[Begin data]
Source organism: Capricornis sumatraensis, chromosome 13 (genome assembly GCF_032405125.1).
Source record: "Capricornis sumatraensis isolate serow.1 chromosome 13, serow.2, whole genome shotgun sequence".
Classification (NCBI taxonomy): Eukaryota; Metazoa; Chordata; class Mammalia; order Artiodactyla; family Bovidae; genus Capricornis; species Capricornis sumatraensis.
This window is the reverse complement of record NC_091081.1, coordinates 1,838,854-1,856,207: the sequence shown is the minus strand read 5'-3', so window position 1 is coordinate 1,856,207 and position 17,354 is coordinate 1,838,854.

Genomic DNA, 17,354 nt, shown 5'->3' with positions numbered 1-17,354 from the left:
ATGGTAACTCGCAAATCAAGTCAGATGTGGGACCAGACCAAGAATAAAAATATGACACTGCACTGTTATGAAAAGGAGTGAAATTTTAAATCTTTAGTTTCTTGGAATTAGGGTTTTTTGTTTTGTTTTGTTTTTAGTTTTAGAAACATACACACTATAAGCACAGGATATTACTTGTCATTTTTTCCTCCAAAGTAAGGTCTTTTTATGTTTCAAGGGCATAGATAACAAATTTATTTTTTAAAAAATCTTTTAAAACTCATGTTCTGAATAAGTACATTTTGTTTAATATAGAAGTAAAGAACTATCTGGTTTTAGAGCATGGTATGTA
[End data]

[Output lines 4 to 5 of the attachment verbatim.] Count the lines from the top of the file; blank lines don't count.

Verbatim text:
This window is the reverse complement of record NC_091081.1, coordinates 1,838,854-1,856,207: the sequence shown is the minus strand read 5'-3', so window position 1 is coordinate 1,856,207 and position 17,354 is coordinate 1,838,854.

Genomic DNA, 17,354 nt, shown 5'->3' with positions numbered 1-17,354 from the left: